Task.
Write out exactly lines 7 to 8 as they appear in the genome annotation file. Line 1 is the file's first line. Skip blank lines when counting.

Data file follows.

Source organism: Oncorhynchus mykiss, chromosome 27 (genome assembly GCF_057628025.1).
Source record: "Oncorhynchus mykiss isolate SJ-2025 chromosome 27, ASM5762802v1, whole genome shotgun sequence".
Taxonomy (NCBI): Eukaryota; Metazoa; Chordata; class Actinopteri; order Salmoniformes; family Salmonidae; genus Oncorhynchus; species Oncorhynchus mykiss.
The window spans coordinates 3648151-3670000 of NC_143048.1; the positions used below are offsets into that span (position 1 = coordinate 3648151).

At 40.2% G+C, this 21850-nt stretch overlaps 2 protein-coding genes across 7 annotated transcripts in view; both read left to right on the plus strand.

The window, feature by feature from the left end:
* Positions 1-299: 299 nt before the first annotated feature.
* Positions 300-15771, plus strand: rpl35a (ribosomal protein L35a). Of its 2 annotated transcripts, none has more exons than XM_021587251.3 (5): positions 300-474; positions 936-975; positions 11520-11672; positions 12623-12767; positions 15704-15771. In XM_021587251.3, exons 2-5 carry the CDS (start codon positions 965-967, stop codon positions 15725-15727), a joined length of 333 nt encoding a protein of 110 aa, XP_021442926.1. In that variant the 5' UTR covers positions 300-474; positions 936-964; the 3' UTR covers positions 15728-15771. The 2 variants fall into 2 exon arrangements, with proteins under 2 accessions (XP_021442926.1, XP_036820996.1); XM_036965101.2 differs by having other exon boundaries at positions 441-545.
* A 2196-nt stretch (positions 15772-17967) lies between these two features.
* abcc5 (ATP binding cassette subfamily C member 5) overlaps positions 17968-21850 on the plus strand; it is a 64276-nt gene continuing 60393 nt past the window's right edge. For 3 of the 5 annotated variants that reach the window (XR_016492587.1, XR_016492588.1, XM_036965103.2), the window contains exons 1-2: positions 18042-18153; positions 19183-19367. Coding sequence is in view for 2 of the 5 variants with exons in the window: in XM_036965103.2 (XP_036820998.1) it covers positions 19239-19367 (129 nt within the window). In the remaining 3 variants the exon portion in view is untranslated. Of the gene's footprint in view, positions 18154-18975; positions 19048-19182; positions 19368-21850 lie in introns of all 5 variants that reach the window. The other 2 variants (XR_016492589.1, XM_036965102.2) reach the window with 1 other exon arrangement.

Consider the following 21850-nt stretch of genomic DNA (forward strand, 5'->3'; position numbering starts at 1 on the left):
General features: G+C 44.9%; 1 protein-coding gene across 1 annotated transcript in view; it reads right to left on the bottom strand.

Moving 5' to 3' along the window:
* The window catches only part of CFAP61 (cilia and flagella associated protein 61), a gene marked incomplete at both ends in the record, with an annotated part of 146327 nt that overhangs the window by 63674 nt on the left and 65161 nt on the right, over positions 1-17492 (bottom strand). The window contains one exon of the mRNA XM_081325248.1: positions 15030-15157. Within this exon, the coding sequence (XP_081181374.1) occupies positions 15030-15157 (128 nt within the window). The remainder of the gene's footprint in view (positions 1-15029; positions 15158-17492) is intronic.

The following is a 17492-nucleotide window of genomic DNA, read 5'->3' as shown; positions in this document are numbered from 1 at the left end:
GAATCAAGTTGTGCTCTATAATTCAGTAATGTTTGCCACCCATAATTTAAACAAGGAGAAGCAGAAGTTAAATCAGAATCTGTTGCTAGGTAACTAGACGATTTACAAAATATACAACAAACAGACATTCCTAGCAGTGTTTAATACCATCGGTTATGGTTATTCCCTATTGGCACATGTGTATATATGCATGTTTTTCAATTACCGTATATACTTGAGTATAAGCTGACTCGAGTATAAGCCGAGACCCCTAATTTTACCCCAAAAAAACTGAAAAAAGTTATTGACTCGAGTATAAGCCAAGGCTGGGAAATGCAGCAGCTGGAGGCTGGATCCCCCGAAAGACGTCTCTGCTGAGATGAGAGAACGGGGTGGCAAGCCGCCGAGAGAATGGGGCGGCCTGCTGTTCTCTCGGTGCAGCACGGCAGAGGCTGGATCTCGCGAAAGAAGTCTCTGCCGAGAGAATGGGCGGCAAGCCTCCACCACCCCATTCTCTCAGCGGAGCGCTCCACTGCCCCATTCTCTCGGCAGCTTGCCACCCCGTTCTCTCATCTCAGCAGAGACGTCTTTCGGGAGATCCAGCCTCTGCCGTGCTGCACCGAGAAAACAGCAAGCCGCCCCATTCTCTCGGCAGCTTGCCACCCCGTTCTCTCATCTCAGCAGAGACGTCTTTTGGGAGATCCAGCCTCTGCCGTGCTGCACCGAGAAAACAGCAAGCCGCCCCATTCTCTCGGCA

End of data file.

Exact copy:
* Positions 1-299: 299 nt before the first annotated feature.
* Positions 300-15771, plus strand: rpl35a (ribosomal protein L35a). Of its 2 annotated transcripts, none has more exons than XM_021587251.3 (5): positions 300-474; positions 936-975; positions 11520-11672; positions 12623-12767; positions 15704-15771. In XM_021587251.3, exons 2-5 carry the CDS (start codon positions 965-967, stop codon positions 15725-15727), a joined length of 333 nt encoding a protein of 110 aa, XP_021442926.1. In that variant the 5' UTR covers positions 300-474; positions 936-964; the 3' UTR covers positions 15728-15771. The 2 variants fall into 2 exon arrangements, with proteins under 2 accessions (XP_021442926.1, XP_036820996.1); XM_036965101.2 differs by having other exon boundaries at positions 441-545.